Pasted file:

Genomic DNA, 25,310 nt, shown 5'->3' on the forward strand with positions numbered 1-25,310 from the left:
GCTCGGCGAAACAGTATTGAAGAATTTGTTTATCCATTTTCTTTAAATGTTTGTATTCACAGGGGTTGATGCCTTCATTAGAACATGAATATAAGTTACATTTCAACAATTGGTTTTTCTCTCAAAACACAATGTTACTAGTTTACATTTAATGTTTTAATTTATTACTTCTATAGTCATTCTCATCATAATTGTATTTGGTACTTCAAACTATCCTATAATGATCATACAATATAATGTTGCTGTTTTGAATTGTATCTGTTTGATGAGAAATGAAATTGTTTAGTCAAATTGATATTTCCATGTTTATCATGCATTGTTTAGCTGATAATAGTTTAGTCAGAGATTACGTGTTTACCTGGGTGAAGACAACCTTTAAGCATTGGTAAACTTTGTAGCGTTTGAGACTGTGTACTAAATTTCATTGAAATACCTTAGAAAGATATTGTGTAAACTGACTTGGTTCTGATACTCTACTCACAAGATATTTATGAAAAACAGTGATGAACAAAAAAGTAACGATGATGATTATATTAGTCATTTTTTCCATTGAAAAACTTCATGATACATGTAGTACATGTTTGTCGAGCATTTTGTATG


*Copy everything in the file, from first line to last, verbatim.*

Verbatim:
Genomic DNA, 25,310 nt, shown 5'->3' on the forward strand with positions numbered 1-25,310 from the left:
GCTCGGCGAAACAGTATTGAAGAATTTGTTTATCCATTTTCTTTAAATGTTTGTATTCACAGGGGTTGATGCCTTCATTAGAACATGAATATAAGTTACATTTCAACAATTGGTTTTTCTCTCAAAACACAATGTTACTAGTTTACATTTAATGTTTTAATTTATTACTTCTATAGTCATTCTCATCATAATTGTATTTGGTACTTCAAACTATCCTATAATGATCATACAATATAATGTTGCTGTTTTGAATTGTATCTGTTTGATGAGAAATGAAATTGTTTAGTCAAATTGATATTTCCATGTTTATCATGCATTGTTTAGCTGATAATAGTTTAGTCAGAGATTACGTGTTTACCTGGGTGAAGACAACCTTTAAGCATTGGTAAACTTTGTAGCGTTTGAGACTGTGTACTAAATTTCATTGAAATACCTTAGAAAGATATTGTGTAAACTGACTTGGTTCTGATACTCTACTCACAAGATATTTATGAAAAACAGTGATGAACAAAAAAGTAACGATGATGATTATATTAGTCATTTTTTCCATTGAAAAACTTCATGATACATGTAGTACATGTTTGTCGAGCATTTTGTATG